Services are a great career for individuals, but not so great for countries outside of institution based provision thereof. It is like the "brain drain" of lawyers and mathematicians to banking, finance and insurance capitals of New York, London, Singapore, Hong Kong etc. While services may be outsourced, they are often insourced by leading companies and lead to the migration of the high earning workers.

But Bangladesh need to be manufacturing more tech and less textiles. But I am led to believe that the change there is happening as we speak.
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Re: Sri Lankan Average wage vs India

Postby bolero » Mon Jun 11, 2018 7:38 am

India has already bypassed the manufacturing boom. For India to be competitive in next gen manufacturing, we need robotics which would replace machines.

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Re: Sri Lankan Average wage vs India

Postby Paddles » Mon Jun 11, 2018 8:54 am

bolero wrote:India has already bypassed the manufacturing boom. For India to be competitive in next gen manufacturing, we need robotics which would replace machines.


Call me a cynic but even this seems overstated. Over 10 years ago - people were aware China wanted to get into cars. Now I see plenty of Chinese vehicles on the roads. At an exponentially increasing rate.

People need goods, the old made in Europe or USA was replaced by made in Japan, then Korea and China, and next Bangladesh.

People need cellphones, tvs, fridges, washing machines, cooking instruments, that kind of thing with electrical componentry often made in Taiwan. Even furniture.

Next gen is a gamble. Where stuff in demand and perpetual demand is made now matters.

In extreme political theory, manufacturing labour payments result in a race to the bottom to where stuff is made, what this theory overlooks is the fact it a brilliant way for undeveloped nations to catch up to developed nations, and by making a mass infrastructure, keep future costs of production low and keep manufacturing domestic in supply by reducing transport and associated costs.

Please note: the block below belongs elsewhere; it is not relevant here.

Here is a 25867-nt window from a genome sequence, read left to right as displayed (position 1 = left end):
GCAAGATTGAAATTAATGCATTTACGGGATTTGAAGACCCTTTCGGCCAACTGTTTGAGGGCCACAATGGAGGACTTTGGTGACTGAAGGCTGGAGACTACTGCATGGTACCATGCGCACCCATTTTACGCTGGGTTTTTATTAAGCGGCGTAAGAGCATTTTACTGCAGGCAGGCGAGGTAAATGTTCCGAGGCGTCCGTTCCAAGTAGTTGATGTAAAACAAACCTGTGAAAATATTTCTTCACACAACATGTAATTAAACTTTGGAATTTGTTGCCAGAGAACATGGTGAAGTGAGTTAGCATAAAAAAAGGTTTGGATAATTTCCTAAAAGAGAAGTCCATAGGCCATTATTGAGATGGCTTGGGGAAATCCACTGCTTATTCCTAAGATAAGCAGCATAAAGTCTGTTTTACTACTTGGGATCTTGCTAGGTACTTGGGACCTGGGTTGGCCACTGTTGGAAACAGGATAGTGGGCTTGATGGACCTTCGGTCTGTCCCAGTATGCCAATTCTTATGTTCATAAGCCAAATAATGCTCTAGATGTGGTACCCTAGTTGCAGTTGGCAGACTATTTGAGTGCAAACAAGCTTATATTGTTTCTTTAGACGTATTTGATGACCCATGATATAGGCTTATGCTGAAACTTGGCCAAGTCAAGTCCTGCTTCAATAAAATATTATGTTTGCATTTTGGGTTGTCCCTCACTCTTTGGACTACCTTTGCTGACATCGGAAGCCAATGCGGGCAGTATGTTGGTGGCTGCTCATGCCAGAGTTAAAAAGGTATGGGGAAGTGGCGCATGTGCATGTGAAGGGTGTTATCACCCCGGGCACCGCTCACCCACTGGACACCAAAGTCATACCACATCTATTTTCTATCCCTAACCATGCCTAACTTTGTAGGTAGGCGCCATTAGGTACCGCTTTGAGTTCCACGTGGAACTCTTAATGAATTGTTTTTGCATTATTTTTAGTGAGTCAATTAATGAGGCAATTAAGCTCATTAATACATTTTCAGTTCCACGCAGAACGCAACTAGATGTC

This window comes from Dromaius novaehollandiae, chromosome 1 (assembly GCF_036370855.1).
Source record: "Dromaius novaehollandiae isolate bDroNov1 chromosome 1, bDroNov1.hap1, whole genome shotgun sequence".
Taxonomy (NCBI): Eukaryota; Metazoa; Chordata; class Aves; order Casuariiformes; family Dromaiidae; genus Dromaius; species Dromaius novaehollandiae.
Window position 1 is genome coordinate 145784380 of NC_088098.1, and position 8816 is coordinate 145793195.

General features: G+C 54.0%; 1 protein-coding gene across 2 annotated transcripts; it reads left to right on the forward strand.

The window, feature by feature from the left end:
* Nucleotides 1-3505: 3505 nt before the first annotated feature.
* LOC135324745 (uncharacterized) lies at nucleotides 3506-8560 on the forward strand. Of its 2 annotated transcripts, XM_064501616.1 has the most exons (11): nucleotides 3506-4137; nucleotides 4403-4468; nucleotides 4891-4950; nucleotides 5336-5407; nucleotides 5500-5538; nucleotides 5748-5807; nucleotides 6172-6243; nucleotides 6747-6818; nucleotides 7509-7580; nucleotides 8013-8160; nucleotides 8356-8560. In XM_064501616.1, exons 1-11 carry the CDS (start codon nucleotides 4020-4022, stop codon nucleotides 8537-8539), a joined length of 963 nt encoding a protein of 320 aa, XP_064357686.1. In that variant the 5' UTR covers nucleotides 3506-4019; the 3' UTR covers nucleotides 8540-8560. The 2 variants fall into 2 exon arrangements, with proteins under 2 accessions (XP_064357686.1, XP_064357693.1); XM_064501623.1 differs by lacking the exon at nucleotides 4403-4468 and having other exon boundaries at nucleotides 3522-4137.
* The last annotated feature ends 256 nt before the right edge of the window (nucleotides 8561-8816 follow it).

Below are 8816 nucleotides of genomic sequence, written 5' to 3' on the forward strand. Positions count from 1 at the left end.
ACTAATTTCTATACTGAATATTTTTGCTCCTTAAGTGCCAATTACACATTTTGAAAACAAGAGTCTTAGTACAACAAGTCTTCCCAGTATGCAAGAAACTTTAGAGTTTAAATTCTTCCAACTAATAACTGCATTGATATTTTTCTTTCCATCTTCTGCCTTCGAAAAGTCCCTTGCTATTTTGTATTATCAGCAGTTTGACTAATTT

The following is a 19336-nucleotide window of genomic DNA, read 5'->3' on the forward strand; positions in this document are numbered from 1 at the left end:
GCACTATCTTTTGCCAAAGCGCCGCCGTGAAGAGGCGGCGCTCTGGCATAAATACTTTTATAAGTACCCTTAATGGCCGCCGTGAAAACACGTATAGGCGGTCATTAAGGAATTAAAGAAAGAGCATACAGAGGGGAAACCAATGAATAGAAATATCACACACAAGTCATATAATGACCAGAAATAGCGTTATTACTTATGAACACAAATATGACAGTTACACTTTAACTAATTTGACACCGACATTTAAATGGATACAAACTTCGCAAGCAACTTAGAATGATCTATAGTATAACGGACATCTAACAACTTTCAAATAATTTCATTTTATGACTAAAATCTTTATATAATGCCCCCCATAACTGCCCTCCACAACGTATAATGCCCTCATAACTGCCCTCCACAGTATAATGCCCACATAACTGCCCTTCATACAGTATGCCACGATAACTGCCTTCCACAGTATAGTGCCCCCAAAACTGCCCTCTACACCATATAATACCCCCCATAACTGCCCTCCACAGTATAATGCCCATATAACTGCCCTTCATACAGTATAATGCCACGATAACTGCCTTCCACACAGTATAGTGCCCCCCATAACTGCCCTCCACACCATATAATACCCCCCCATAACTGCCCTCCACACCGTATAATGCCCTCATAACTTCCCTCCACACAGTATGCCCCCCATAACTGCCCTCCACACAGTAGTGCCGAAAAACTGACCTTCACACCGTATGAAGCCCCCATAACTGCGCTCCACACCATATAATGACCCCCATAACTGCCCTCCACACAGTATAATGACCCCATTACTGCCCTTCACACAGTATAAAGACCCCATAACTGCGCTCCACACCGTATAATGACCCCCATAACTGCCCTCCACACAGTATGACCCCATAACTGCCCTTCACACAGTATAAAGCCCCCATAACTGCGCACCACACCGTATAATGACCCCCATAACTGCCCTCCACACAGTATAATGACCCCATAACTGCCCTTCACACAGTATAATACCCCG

Real goods have to be made somewhere. Specialist and skilled labour is far more migratory.
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Re: Sri Lankan Average wage vs India

Postby squarecut » Mon Jun 11, 2018 11:07 am

It is not correct to say that India does not have a manufacturing sector worth mentioning.

Indian manufacturing sector is 16 % of its GDP, which amounts to some $400 billions. This includes machinery and equipments (3.6% of GDP), metal products (2.3% of GDP), textiles and leather products (2% of GDP), Foods and beverages (1.6% of GDP) and other manufactured goods (6.4 % of GDP).

Textiles and leather products form only 2 % of Indian GDP as we can see from above but Indian production is seven times larger than what Bangladesh produces. India in fact is number two in textiles and leather production(behind China).

Machinery and equipments (3.6% of Indian GDP) include two wheeler and four wheeler automobiles. India is the largest manufacturer as well as market of two wheelers in the world. Indian is the largest market and manufacturer of tractors in the world too.

India is now the second largest manufacturer of mobile phones behind China replacing Vietnam in 2017 and aims to become number one by 2019.

India is the largest provider of generic drugs globally with the Indian generics accounting for 20 per cent of global exports in terms of volume.

The above are just some examples which sadly are not covered by media, who mostly report controversial news that sell. It is aimed to increase the share of manufacturing sector in Indian GDP to 25% by 2025, by which time manufacturing sector will be $1 trillion in size.

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Re: Sri Lankan Average wage vs India

Postby raja » Mon Jun 11, 2018 11:16 am

Paddles wrote:But Bangladesh need to be manufacturing more tech and less textiles. But I am led to believe that the change there is happening as we speak.